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2019 (Narrative date)

There are an estimated 24,000 people living in modern slavery in Kyrgyzstan (GSI 2018). The country remains a source, transit and destination country for men, women and children subjected to forced labour and sex trafficking. Women in the country are often subject to kidnapping and forced marriage, known as Ala kachuu. The act was outlawed in the country in 2013 when authorities recognised it could lead to marital rape, domestic violence and psychological trauma. However, in some communities the practice remains common.

Aisuluu experienced Ala kachuu (bride kidnapping) when she was seventeen years old. She was held in a house by her kidnappers for two months before she was forcibly married and experience violence for a further two years. Aisuluu tells of the difficulties of surviving bride kidnapping and being treated as a second-class citizen.

I never said ‘yes.’

I was kidnapped when I was 17. 25 years have passed since that nightmare happened to me. Being a victim of ‘Ala Kachuu’ runined my life. I can’t forgive all those people who took part in that crime. Including my parents.

It was not only physical violence, also psychological. I left that place [the house of the kidnappers] after two months. But I continued to experience violence for two more years.

For many years I have been silent because I was blaming myself for it. Many people in my life blamed me, so I also blamed myself.

It’s so easy to become a victim of bride kidnapping in Kyrgyzstan, any girl, any time can become a victim.

Most people consider it a tradition, but Ala Kachuu is a crime, in which many people are involved. Including those closest to you.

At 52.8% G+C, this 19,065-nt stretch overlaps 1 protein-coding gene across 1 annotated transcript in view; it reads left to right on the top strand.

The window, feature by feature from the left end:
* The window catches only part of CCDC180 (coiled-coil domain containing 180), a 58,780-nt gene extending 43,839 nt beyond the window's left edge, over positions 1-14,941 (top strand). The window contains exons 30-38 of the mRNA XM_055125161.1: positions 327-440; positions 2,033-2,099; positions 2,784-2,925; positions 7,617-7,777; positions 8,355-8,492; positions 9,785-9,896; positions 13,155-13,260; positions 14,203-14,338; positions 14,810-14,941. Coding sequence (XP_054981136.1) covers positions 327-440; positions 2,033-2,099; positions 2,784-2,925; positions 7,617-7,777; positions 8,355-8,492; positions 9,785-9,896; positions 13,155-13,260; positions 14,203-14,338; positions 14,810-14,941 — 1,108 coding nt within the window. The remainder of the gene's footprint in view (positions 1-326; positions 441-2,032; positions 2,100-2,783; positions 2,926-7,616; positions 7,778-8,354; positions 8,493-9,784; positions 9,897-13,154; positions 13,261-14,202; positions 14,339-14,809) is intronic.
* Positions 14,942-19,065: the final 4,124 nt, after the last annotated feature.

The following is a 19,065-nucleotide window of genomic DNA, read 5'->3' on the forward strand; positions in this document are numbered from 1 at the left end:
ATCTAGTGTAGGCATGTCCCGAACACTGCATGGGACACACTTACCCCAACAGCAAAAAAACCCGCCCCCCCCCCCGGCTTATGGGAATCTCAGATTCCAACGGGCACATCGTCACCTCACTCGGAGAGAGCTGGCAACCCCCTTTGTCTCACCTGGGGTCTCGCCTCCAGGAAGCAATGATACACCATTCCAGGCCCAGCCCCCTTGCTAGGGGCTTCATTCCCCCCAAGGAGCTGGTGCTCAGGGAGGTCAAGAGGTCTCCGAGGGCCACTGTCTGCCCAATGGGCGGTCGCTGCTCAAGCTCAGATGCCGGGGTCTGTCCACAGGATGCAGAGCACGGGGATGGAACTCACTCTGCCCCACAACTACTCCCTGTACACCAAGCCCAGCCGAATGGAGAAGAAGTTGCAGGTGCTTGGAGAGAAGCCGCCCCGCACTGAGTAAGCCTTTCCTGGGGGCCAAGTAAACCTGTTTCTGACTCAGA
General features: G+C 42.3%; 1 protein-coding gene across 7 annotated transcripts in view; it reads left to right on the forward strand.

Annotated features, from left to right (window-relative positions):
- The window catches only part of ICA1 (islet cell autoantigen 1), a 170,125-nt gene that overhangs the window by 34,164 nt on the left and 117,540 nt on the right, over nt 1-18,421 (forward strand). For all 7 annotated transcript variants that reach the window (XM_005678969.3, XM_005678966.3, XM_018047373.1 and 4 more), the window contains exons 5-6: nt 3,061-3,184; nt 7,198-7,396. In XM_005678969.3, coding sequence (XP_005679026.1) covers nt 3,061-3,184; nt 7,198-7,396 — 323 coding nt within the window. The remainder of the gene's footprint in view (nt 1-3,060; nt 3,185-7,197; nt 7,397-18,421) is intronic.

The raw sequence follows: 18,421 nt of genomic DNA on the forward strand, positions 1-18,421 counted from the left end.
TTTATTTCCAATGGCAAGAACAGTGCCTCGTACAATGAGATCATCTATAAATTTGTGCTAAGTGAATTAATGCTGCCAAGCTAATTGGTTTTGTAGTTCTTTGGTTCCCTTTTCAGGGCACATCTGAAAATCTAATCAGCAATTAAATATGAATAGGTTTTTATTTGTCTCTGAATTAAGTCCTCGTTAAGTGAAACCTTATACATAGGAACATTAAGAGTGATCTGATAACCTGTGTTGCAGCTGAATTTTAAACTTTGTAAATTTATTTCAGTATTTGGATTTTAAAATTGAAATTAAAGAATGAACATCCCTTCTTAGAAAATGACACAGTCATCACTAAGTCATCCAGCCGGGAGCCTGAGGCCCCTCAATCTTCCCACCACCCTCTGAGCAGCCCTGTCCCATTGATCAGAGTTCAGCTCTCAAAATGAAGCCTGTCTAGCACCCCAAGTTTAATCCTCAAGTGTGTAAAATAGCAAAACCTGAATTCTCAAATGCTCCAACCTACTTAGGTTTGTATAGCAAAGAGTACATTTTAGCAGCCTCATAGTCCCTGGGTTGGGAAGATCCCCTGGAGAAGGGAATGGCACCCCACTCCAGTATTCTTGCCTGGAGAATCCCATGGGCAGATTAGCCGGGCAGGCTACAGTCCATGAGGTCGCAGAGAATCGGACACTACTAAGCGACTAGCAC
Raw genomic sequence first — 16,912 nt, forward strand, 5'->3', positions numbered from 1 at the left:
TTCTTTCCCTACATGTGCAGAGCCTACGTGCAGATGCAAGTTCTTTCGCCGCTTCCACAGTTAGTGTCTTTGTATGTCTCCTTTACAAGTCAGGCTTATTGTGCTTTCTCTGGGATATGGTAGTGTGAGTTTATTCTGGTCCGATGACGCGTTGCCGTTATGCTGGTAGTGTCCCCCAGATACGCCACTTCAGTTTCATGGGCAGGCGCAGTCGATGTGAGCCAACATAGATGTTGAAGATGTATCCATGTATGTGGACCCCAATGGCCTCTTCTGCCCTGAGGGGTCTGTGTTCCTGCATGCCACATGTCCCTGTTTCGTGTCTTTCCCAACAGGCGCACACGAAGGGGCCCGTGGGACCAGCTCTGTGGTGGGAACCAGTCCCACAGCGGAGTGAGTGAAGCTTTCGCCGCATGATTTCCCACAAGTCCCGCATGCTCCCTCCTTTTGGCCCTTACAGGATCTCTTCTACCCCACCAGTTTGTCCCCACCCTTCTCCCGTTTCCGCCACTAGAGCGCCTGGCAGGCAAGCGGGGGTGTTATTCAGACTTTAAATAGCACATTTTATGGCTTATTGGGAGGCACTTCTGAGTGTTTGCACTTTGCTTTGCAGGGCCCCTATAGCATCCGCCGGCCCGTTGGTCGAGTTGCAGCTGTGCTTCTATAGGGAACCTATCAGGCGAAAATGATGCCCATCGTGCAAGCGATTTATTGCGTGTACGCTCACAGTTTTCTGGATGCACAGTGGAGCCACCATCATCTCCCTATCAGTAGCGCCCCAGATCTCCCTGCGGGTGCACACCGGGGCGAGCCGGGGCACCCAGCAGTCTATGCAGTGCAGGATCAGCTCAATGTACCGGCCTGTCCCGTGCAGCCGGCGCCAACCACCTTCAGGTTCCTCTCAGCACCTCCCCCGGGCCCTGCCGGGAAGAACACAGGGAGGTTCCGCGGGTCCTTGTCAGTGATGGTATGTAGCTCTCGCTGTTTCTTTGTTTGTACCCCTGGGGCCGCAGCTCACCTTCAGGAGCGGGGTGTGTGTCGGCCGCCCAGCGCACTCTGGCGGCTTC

Currently I am an international trainer for a big global business programme. I help women to become financially independent and start their own businesses. The most successful people are the ones who help others become successful.

For me, as a person who has survived such a crime, as a victim, it is not easy to describe what I experienced and what I went through.

You will never be a victim of bride kidnapping in the past. It stays with you for the rest of your life.

Do you know how hard it is to live after it?

Even after you left that house of the kidnappers: to live with this stigma for life, […] How do victims of bride kidnapping live after a divorce? They are treated like second-class people, including by close relatives. In their view, the girls that survive the abduction do not have the moral right to marry an unmarried guy. A man (…) must also be divorced so that they are on equal conditions, so as not to ´infringe upon´ his rights. At the same time, a man who kidnapped a girl can steal other girls again and again. The law does not work.

I never said ‘yes.’

I made lots of efforts to become successful, and I managed. But the question is, at what price? ... I am one of the thousands of victims, but there are just a few of us, who could resist and won this fight.


Narrative produced by and all credit to UNICEF

Original Narrative can be found here